As I return to Japan for the first time since the March 11 “triple disaster”, I am considering what role juku can play in the reconstruction of local communities and economies.
Many of the affected areas in Tohoku were already suffering from demographic and economic decline. With depopulating coastal communities the widespread absence of children must have already had a significant impact on the density of supplementary education offerings prior to the earthquake/tsunami/nuclear accidents. I have seen this impact vividly on the West coast of Japan, in rural Shimane Prefecture (島根県). Here, high schools are being merged, but even the merged high schools get so few applicants that admission to the high school of choice is virtually guaranteed; the much-discussed competition for spaces in desired educational institutions has waned significantly. This lack of competition continues on to higher education, in part due to the MEXT policy of continuing to open local/regional public universities such as 島根県立大学. In the time of just a few years I have just witnessed the decline in student numbers at some of the local juku. I imagine that the same thing was already happening in coastal communities in 東北 as well.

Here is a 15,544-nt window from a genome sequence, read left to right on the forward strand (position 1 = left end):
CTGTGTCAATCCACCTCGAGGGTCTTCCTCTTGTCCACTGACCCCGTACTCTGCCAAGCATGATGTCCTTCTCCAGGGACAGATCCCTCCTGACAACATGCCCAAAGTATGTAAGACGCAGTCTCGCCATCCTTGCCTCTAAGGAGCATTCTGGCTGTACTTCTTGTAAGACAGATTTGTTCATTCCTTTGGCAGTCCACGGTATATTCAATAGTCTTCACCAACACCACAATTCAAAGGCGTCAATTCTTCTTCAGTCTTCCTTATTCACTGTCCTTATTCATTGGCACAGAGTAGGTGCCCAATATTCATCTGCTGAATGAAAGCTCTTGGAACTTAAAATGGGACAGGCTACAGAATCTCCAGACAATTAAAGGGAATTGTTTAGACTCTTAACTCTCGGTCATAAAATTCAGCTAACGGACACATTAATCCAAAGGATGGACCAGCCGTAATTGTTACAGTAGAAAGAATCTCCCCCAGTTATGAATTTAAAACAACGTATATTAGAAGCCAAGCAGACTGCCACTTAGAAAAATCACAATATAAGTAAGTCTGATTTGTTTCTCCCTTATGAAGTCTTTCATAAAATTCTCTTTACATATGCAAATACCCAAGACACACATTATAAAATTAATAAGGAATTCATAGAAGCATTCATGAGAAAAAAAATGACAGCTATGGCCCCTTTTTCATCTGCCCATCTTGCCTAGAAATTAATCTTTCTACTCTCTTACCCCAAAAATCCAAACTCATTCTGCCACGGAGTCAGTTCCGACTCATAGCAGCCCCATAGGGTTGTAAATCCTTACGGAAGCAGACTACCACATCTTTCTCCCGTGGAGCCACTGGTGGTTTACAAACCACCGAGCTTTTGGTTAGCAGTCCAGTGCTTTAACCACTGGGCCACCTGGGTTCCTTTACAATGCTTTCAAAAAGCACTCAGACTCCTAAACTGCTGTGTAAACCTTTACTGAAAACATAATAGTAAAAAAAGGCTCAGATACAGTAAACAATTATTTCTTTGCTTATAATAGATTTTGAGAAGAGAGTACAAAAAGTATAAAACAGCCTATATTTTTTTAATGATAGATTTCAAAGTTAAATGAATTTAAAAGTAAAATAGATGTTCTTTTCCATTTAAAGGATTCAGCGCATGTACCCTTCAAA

Some of the questions that I would have regarding the role of juku in the revitalization of affected communities would thus be focused on the more general role of small and medium-sized enterprises in reconstruction efforts. Juku are a particularly interesting case of such enterprises as the capital investments are generally low (though buildings and classrooms are obviously required) and because many small juku are often somewhat of a community hub, deeply rooted in their neighbourhoods and towns.